Chemical mutagenesis is attractive for reverse genetics because it results in induced point mutations, which create a diverse range of alleles for genetic analysis. It induces a large number of recessive mutations per genome that are randomly distributed (Gilchrist and Haughn 2005) . Because chemical mutagenesis is already widely used in many organisms for forward genetic screens, it promises to be generally applicable for reverse genetics (Henikoff, Till, and Comai 2004). Until recently, chemical mutagenesis has not been widely used as a tool for reverse genetics because of the lack of high-throughput techniques for detecting point mutations (Gilchrist and Haughn 2005). The TILLING strategy provides a high throughput strategy to detect single base changes within genetic targets and can be applied to a wide variety of organisms.

TILLING Phytophthora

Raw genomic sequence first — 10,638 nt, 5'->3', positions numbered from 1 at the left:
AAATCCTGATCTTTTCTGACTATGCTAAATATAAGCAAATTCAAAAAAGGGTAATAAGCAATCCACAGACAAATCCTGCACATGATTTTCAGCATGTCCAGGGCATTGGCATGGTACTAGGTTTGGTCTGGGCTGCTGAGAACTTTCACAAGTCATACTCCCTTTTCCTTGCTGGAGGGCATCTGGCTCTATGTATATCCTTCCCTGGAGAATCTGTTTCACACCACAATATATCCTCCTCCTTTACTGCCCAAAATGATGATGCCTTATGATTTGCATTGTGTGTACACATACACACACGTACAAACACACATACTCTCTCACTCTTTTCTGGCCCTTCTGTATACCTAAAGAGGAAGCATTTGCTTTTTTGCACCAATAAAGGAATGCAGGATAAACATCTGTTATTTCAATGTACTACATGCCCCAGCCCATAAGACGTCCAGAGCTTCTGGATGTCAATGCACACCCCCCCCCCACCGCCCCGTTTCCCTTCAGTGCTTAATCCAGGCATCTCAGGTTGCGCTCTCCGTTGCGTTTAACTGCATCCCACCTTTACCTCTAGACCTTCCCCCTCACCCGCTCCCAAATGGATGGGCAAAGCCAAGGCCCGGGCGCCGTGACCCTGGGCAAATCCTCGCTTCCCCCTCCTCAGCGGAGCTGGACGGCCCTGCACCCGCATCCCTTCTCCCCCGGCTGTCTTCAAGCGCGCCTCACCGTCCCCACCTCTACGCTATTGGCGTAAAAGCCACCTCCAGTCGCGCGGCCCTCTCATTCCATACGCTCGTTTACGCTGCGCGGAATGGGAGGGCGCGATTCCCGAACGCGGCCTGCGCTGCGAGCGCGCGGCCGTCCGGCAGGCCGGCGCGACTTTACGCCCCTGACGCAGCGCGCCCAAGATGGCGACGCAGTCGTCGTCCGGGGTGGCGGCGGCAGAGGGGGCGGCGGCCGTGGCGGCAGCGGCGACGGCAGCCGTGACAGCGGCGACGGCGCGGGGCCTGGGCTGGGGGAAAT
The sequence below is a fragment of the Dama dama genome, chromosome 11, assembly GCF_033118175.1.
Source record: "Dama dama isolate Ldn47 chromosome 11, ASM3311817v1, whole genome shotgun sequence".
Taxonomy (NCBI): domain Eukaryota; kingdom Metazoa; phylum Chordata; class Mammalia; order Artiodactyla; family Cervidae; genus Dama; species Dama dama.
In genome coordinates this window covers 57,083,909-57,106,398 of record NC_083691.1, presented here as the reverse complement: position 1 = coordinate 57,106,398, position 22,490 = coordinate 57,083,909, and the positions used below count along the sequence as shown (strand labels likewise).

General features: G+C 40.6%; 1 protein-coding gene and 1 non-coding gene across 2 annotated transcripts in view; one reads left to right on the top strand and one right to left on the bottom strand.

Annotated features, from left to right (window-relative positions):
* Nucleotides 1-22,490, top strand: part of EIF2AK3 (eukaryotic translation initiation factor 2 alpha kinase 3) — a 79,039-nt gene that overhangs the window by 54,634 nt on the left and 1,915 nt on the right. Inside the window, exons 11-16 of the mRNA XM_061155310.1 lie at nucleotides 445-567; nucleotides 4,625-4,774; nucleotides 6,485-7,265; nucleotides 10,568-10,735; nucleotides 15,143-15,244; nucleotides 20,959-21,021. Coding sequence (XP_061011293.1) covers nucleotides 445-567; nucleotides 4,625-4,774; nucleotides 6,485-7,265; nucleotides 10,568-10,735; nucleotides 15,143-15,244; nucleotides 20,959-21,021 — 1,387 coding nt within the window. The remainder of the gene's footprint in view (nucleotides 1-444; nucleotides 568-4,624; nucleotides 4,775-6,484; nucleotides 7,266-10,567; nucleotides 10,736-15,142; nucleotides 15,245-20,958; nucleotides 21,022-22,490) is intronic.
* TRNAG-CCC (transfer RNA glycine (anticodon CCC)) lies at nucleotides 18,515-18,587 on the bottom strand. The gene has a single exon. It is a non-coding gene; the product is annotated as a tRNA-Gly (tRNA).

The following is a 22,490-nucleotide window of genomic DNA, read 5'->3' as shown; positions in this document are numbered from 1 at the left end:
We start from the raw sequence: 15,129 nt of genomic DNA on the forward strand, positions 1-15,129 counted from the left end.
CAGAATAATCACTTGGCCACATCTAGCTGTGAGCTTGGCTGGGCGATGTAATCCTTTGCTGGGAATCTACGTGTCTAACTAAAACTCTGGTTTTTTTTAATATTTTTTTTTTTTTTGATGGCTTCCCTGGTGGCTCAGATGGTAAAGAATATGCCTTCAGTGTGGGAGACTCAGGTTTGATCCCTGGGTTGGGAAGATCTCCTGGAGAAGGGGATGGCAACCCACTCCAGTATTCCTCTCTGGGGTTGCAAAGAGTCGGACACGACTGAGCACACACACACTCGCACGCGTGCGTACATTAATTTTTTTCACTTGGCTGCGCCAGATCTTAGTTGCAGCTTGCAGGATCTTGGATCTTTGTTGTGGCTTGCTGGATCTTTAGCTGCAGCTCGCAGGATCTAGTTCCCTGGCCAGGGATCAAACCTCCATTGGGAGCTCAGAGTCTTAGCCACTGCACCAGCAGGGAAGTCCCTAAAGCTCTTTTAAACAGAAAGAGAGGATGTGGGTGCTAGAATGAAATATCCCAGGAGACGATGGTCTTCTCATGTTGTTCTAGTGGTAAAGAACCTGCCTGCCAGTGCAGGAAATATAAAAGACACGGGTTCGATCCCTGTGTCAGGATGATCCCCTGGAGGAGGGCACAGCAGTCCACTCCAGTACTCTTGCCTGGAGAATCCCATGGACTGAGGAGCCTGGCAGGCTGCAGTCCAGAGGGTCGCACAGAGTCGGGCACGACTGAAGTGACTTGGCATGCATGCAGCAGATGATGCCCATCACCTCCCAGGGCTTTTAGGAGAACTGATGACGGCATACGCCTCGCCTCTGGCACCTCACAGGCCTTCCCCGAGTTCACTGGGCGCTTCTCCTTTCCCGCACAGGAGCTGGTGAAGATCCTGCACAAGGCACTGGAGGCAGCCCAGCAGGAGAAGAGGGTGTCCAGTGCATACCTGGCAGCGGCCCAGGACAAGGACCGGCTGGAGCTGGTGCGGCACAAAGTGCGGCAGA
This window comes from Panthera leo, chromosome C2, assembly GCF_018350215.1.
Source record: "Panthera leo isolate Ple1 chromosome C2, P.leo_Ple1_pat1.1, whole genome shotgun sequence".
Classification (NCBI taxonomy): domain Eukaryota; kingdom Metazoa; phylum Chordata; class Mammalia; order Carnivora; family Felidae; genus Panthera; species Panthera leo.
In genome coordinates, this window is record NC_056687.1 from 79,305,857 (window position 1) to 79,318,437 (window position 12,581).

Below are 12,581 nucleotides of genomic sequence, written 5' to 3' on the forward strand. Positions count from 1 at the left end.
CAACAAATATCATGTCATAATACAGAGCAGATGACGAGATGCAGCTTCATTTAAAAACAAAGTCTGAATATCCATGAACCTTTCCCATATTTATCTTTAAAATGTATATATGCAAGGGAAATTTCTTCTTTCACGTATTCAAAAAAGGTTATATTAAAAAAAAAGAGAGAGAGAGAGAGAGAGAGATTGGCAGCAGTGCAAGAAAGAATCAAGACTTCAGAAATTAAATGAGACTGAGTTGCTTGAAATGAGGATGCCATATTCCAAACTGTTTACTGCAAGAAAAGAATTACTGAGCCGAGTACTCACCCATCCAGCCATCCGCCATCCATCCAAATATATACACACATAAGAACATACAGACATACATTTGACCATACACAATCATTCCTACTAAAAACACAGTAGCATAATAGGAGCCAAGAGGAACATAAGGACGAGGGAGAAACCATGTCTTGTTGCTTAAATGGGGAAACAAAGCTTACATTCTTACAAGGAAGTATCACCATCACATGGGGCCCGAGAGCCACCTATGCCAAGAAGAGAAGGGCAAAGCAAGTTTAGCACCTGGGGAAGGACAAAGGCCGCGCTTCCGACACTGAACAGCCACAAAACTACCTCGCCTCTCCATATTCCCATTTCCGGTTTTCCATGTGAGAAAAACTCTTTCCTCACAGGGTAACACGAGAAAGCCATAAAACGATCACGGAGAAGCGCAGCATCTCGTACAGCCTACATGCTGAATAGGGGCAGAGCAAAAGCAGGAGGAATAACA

Whole genome sequences for the soybean pathogen Phytophthora sojae and the sudden oak death pathogen P. ramorum were made public near the end of 2004. Large-scale genomic sequencing projects are underway for the potato late blight pathogen P. infestans and the vegetable pathogen P. capsici. The compilation of these genomic sequences allows the application of many sophisticated research tools and promises a better understanding of this devastating group of pathogens. In an effort to better understand gene function within Phytophthora a project to develop a reverse genetic TILLING resource for Phytophthora has been initiated. Figure 2 provides an overview of the process as it is being applied to Phytophthora. Zoospores present an ideal life stage for mutagenesis as they are uni-nucleate and single mutant individuals can readily be isolated following mutagenesis. The mutation rate for EMS or ENU is not known for Phytophthora and lethality is being used as an indicator of dose response. Genomic DNA is extracted from the mutant individuals and pooled 2 to 4-fold. The genomic DNA library can then be repeatedly screened. Specific genes are amplified from the pools of genomic DNA, and the PCR products are heated up and allowed to cool slowly to form heteroduplexes between wild type and mutant strands of DNA. The heteroduplexes are treated with the single strand specific endonuclease CEL1 which cuts 3' of single base mismatches producing novel fragments of DNA. CEL1 treated PCR products are then resolved on a polyacrylamide gel and screened for the presence of novel fragments. Pools containing novel fragments are then analyzed to determine exactly which mutant is carrying an induced point mutation, and the PCR product from this mutant is sequenced to determine if the induced change is predicted to be silent, missense, or a knockout mutation.